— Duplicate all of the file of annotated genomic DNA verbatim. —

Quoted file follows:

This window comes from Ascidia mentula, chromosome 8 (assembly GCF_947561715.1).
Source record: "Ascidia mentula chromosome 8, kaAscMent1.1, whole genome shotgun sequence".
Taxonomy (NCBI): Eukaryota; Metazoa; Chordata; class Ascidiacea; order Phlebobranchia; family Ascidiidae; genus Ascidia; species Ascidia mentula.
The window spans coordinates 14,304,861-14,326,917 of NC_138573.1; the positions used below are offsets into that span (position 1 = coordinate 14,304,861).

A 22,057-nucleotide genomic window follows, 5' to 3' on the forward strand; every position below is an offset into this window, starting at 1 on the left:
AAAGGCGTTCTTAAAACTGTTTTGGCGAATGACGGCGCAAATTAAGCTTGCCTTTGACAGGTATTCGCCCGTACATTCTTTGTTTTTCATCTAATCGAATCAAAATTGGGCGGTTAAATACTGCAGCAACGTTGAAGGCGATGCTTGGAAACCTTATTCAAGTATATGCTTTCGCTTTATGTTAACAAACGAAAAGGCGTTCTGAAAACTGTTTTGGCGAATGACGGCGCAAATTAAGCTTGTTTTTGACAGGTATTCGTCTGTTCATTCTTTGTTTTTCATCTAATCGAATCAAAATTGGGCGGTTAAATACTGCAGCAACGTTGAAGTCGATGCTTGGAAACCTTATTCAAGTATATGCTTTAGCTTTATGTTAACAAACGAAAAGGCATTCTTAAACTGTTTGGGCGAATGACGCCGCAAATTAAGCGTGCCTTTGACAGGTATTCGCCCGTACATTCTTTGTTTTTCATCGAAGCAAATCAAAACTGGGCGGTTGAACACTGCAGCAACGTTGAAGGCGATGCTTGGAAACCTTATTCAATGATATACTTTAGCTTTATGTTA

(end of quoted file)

This window comes from Ascidia mentula, chromosome 8 (assembly GCF_947561715.1).
Source record: "Ascidia mentula chromosome 8, kaAscMent1.1, whole genome shotgun sequence".
Taxonomy (NCBI): Eukaryota; Metazoa; Chordata; class Ascidiacea; order Phlebobranchia; family Ascidiidae; genus Ascidia; species Ascidia mentula.
The window spans coordinates 14,304,861-14,326,917 of NC_138573.1; the positions used below are offsets into that span (position 1 = coordinate 14,304,861).

A 22,057-nucleotide genomic window follows, 5' to 3' on the forward strand; every position below is an offset into this window, starting at 1 on the left:
AAAGGCGTTCTTAAAACTGTTTTGGCGAATGACGGCGCAAATTAAGCTTGCCTTTGACAGGTATTCGCCCGTACATTCTTTGTTTTTCATCTAATCGAATCAAAATTGGGCGGTTAAATACTGCAGCAACGTTGAAGGCGATGCTTGGAAACCTTATTCAAGTATATGCTTTCGCTTTATGTTAACAAACGAAAAGGCGTTCTGAAAACTGTTTTGGCGAATGACGGCGCAAATTAAGCTTGTTTTTGACAGGTATTCGTCTGTTCATTCTTTGTTTTTCATCTAATCGAATCAAAATTGGGCGGTTAAATACTGCAGCAACGTTGAAGTCGATGCTTGGAAACCTTATTCAAGTATATGCTTTAGCTTTATGTTAACAAACGAAAAGGCATTCTTAAACTGTTTGGGCGAATGACGCCGCAAATTAAGCGTGCCTTTGACAGGTATTCGCCCGTACATTCTTTGTTTTTCATCGAAGCAAATCAAAACTGGGCGGTTGAACACTGCAGCAACGTTGAAGGCGATGCTTGGAAACCTTATTCAATGATATACTTTAGCTTTATGTTA